Bank’s rates-cutting cycle may peter out
• Benchmark hits low of 3.75% • Kganyago: policy will respond to any second-round effects
The Reserve Bank, which cut interest rates to a record low to support an economy battered by Covid-19, signalled its aggressive rate-cutting cycle could be petering out, helping to push the rand to its strongest level since SA embarked on lockdown.
The Bank, which reduced the repo rate by a full percentage point at each of its meetings in March and April, cut the repo rate by 50 basis points on Thursday as predicted in Reuters and Bloomberg surveys. The call on the magnitude of the cut, which took the benchmark rate to a record low of 3.75%, was not unanimous. Two of the five monetary policy committee (MPC) members voted for a reduction of 25 basis points.
Some economists said this suggested that sharp cuts are bottoming out, with the Bank likely to wait and see how the economy responds to promises of a slow reopening and easing of restrictions. While the Bank’s model suggested two reductions of 25 basis points each for the rest of 2020, this did not take into account Thursday’s move. “We think that where we are we have provided a lot of support to the economy, but going forward we will continue to be guided by the data,” said governor Lesetja Kganyago.
The rand got an immediate boost. From being 0.6% firmer just before the announcement, it extended its gains and was 1.7% stronger at R17.6227 by 7pm, having earlier hit its strongest level since March 27, the day Moody’s Investors Service downgraded SA to junk and the Covid-19 lockdown began.
Most economists polled had been expecting a cut of 50 basis points, said Nolan Wapenaar, Anchor Capital co-chief investment officer. However, the market got “ahead of itself” and priced in the possibility of a full percentage point, sparking the rally in the rand. “Today will probably mark the end of the interest-rate cutting cycle.”
By being more hawkish than its peers, the Bank can drive rand strength by boosting the appeal of holding assets denominated in rand. Thursday’s move
was the fourth of 2020, cutting the repo rate by 275 basis points in total.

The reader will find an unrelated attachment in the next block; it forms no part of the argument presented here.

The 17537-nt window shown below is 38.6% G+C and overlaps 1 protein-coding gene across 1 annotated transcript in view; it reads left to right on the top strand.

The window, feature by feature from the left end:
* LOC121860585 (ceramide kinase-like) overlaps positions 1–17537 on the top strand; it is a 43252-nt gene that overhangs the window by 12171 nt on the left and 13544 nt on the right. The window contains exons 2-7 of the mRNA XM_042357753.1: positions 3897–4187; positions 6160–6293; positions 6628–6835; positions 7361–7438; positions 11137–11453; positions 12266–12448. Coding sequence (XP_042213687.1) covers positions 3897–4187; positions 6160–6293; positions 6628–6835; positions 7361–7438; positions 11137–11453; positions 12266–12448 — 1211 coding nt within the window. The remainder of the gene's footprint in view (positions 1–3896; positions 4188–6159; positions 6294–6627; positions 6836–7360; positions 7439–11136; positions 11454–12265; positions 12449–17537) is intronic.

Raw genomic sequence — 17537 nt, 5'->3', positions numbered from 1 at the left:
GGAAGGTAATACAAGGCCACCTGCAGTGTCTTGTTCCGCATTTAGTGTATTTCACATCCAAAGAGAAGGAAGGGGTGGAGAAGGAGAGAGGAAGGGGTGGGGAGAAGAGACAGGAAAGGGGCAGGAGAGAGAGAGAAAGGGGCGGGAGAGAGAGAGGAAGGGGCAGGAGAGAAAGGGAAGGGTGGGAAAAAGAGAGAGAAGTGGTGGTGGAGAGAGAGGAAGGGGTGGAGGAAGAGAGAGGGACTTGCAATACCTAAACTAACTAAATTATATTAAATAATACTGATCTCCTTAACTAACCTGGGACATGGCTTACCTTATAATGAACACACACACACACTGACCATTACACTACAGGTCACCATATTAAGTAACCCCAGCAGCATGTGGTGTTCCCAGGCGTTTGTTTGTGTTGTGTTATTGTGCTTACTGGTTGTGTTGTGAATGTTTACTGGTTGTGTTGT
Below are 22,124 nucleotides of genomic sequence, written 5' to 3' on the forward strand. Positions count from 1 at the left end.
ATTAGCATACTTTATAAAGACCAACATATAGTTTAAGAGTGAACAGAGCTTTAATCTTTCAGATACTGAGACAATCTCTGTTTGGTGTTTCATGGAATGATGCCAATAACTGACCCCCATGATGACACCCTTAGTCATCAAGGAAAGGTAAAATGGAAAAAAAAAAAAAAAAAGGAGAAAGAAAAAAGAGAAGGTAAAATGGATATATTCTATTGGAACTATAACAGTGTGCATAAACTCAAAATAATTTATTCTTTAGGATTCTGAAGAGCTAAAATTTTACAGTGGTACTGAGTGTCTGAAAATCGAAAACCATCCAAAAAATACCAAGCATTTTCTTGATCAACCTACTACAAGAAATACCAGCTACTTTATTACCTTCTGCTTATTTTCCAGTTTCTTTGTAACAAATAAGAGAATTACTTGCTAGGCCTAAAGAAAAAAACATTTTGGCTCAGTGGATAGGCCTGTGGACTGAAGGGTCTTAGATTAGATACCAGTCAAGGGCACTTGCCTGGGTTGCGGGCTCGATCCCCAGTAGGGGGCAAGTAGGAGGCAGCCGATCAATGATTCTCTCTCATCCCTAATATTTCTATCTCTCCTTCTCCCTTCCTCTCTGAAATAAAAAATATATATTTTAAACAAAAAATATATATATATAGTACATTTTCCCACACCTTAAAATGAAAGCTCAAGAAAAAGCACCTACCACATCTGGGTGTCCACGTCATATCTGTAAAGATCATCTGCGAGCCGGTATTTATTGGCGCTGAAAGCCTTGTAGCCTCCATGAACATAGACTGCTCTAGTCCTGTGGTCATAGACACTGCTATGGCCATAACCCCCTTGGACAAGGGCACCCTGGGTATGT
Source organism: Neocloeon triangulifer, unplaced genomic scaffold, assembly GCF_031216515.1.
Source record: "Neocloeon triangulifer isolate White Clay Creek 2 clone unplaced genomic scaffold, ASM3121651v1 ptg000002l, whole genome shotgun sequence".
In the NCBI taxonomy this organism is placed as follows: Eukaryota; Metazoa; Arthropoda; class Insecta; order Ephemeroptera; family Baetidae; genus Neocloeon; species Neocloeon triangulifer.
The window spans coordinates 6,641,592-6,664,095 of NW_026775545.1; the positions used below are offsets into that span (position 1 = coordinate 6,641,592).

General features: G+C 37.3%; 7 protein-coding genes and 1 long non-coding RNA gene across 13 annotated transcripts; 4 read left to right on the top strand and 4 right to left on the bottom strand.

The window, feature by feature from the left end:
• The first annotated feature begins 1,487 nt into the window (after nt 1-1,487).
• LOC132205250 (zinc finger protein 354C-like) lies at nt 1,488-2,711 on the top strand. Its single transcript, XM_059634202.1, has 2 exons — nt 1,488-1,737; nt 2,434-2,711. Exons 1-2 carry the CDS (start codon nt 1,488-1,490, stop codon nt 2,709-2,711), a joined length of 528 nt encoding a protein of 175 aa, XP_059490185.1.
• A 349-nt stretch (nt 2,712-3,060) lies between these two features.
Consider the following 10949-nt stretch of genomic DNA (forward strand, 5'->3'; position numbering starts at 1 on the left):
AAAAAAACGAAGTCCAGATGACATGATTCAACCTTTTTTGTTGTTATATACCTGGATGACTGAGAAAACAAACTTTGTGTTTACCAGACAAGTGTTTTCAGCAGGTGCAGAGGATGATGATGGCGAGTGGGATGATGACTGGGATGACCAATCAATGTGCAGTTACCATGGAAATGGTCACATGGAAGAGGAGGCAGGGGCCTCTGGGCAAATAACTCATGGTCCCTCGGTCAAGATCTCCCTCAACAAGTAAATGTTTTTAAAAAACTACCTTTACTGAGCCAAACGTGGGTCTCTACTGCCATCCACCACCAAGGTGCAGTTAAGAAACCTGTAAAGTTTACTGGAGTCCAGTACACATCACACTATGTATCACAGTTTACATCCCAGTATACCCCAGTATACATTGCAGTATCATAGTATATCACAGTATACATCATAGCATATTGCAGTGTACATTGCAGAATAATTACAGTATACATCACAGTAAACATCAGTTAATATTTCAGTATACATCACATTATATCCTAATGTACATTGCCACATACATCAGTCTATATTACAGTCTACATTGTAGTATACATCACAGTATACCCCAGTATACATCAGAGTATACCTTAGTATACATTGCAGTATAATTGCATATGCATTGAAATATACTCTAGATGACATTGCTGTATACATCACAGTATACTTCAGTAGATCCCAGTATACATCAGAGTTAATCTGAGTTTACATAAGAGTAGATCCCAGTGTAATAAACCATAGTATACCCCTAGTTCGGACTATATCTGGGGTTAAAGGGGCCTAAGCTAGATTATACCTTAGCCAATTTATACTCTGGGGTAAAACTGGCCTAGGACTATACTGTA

The Bank again slashed its forecast for the economy, and now expects a GDP contraction of 7% for 2020 versus a 6.1% drop forecast in April. It sees GDP rebounding 3.8% in 2021.
It also revised its inflation outlook, pencilling in an average of 3.4% for 2020 and 4.4% in 2021 and 2022, down from April’s forecasts of 3.6%, 4.5% and 4.4%. Kganyago said risks were still to the downside. The Bank’s economic research head, Chris Loewald, said inflation could breach the lower end of the 3%-6% target range this year due to lower oil prices. Kganyago said the Bank would treat this the same way it treated any breaches of the target.
“We will see through the shock, and see whether there are any second-round effects,” he said. If second-round effects were evident, monetary policy would respond accordingly.
“I think they have done a lot of front-loading in the last two months,” said independent economist Elize Kruger. The Bank was likely to move to “a neutral stance for now”, she said. The Bank’s quarterly projection model had indicated another two 25-basis-point-cuts in the next two quarters of 2020, which the bank front-loaded with Thursday’s decision, said Kruger. That two MPC members wanted a smaller cut suggested the Bank was moving closer to the bottom of the rate-cutting cycle, said Stanlib chief economist Kevin Lings. “To get another cut, you would need to be talking about a much weaker economy,” he told Business Day.
The decision not to cut by a steeper 100 basis points was a “missed opportunity”, said Johann Els, chief economist at Old Mutual Investment Group. Els said the deeply negative GDP growth outlook and falling inflation “significantly increases the risk of a policy error”.
1.7% the increase in the rand’s value against the US dollar on Thursday to R17.6227 by 7pm, having earlier hit its strongest level since March 27
Fired up: An SA Police Service officer removes a burning barricade outside the Booysens informal settlement, during a protest in Johannesburg on Thursday. Residents are demanding their share of food parcels promised to distressed communities in Gauteng.